Heritage Category:
Listed Building
List Entry Number:
Date first listed:
Date of most recent amendment:
Statutory Address:


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Statutory Address:

The building or site itself may lie within the boundary of more than one authority.

Vale of White Horse (District Authority)
Kingston Lisle
National Grid Reference:
SU 32645 87500


KINGSTON LISLE SU38NW 6/92 Kingston Lisle House 10/11/52 (Formerly listed as Kingstone Lisle Park)


Country House. Datestone found above rear door of central block, G(eorge) H(yde) 1677: new front added c.1720, side wings added c.1812, garden front re- modelled c.1825. Rendered walling; stone slate roof, Welsh slate to part of central block roof; rendered stacks. Double-pile central block with later side wings. Central block is 2-storey and attic, 7-window range, pediment over central 3 bays. Original central and arched doorway with Gibbs surround filled by early C19 sash; keyblocks to semi-circular arches over ground floor, early C19 sashes and tall first floor sash over door, the keystone of which touches the cornice of the pediment; keyblocks to first floor sashes; 3 stone bands at storey level and below and beneath parapet with corner urns; keyed lunette to tympanum, antifixae to parapet corners. Side wings: 2-storey, 3-window range of sashes, ground floor ones having keystones and imposts to semi-circular heads; porch of c.1960 to right side of left wing to panelled double-leaf doors. Moulded wood cornice. Hipped roof to centre block, ridge stacks to side wings, all have moulded caps. Garden front of c.1825 has 2:3:2 window range of tripartite sashes, each with brackets to floating cornice over; three C20 French windows to right side. 3-bay side walls: left side wall has semi- circular bay window with 3 sashes to each floor. Projection at angle between rear of side wing and left wall of central block has semi-circular arch over large 10-pane window lighting central passage in house; blind alcove with statue of putto playing flute; modillioned cornice. Interior: bolection-moulded panelling to ground and first floor rear right rooms; the centre front room, formerly the hall, retains Rococo plasterwork on the ceiling. Otherwise all interior dates to c.1825-30. All original doors and fittings survive; all fireplaces except those in centre rear room, room in left wing and first floor room to rear right were brought from London c,1950. Imposing entrance passage to left with fluted Doric pilasters carried to a coffered tunnel vault which ends in a large lighted bay: this has grouped fluted Doric pilasters carried to a vault with unusual fans in the corners. A large passage to the right proceeds through various features to the staircase: the first section has 6-panelled doors set in blind arches, caryatids supported by a projecting cornice, and the same fans in the corners of the ceiling: the next space is entered through an arch articulated by Doric columns and pilasters with caryatids grouped on the cornice: next an oblong groin vault and then at the end of the range a half- vault with fans. Open-well staircase with two flights boldly flying over the hall: wrought-iron balusters with S-scrolls. Late C20 loggia to rear right with reset datestone of 1677. To the right a covered passage supported by columns connects the service area of the house to a passage running through the early C19 servants' hall: mostly built in Flemish bond brick; Welsh slate roof; brick stack. 2 Diocletion windows with limestone keys and imposts to left wall, semi- circular one-storey bay window to rear; moulded wood cornice; hipped roof, lateral stack. Wall, of brick one side and stone the other, attached to rear right of house, is carried over semi-circular arch with iron gate to right; small early C19 block with two Diocletion windows attached to rear wall. Also to front left of servants' hall is a brick wall carried to the garden: semi- circular arch over iron fan and gate to left. Very little is known of the architectural history of this house. It is certain that the side wings were built by the Lechlade builders Richard Pace and Son and commissioned by the then owner of Kingston Lisle House, Edwin Martin-Atkins (1778-1825) Binney has suggested that Atkins, rather than Basevi or Cockerell, was the architect of the house. (Howard Colvin, A Biographical Dictionary of British Architects, 1600-1840, 1978, p.605; Marcus Binney, "Kingston Lisle Park, Berkshire", Country Life, June 17, 1971, pp 1524-1527; The Buildings of England, Berkshire, pp 161-2.)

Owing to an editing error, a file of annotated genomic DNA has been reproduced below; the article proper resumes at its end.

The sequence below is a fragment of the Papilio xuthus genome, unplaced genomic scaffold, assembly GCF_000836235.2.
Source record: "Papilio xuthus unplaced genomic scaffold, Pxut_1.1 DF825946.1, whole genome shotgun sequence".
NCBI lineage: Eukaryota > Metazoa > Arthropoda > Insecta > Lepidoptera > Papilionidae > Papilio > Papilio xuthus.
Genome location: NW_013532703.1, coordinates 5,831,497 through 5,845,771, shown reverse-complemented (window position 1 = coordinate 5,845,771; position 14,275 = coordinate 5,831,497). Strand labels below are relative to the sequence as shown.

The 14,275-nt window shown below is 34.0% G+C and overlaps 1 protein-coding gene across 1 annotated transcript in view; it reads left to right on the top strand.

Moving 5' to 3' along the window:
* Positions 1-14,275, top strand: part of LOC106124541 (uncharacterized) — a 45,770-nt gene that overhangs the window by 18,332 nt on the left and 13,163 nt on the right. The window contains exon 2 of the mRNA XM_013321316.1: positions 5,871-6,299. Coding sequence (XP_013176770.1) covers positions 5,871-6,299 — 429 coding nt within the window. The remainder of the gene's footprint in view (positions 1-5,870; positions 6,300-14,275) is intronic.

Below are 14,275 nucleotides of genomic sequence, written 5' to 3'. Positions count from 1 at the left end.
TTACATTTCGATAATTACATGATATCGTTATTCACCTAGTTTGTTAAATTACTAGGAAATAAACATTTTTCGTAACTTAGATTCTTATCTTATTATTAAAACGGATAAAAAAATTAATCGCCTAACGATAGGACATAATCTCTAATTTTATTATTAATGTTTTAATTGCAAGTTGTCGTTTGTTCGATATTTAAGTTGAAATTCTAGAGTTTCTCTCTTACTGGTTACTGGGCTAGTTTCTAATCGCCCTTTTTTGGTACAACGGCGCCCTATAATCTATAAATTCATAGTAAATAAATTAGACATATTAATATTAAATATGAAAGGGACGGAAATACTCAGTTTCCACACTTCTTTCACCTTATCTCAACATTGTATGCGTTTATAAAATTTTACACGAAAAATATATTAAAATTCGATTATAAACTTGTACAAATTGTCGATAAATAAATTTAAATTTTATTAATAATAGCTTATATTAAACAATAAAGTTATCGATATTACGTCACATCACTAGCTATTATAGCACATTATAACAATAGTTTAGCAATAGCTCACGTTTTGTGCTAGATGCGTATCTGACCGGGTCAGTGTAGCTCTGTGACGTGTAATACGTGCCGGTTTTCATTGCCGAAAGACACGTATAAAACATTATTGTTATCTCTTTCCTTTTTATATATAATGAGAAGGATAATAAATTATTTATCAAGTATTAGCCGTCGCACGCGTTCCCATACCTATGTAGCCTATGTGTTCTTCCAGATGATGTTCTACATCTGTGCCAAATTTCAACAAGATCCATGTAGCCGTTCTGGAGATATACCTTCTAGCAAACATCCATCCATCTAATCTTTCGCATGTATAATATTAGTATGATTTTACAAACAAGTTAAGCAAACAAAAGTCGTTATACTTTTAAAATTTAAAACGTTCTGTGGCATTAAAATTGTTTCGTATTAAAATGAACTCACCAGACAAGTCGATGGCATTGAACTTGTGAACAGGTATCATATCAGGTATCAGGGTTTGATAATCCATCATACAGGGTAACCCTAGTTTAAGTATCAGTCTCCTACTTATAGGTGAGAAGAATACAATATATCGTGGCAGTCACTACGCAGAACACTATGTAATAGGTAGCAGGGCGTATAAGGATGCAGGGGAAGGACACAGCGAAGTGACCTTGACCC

Listing NGR: SU3264587500


The contents of this record have been generated from a legacy data system.

Legacy System number:
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Books and journals
Colvin, H M, A Biographical Dictionary of British Architects 1600-1840, (1978), 605
Pevsner, N, The Buildings of England: Berkshire, (1966), 161-2
'Country Life' in Country Life, (1971), 1524-1527


This building is listed under the Planning (Listed Buildings and Conservation Areas) Act 1990 as amended for its special architectural or historic interest.

End of official listing

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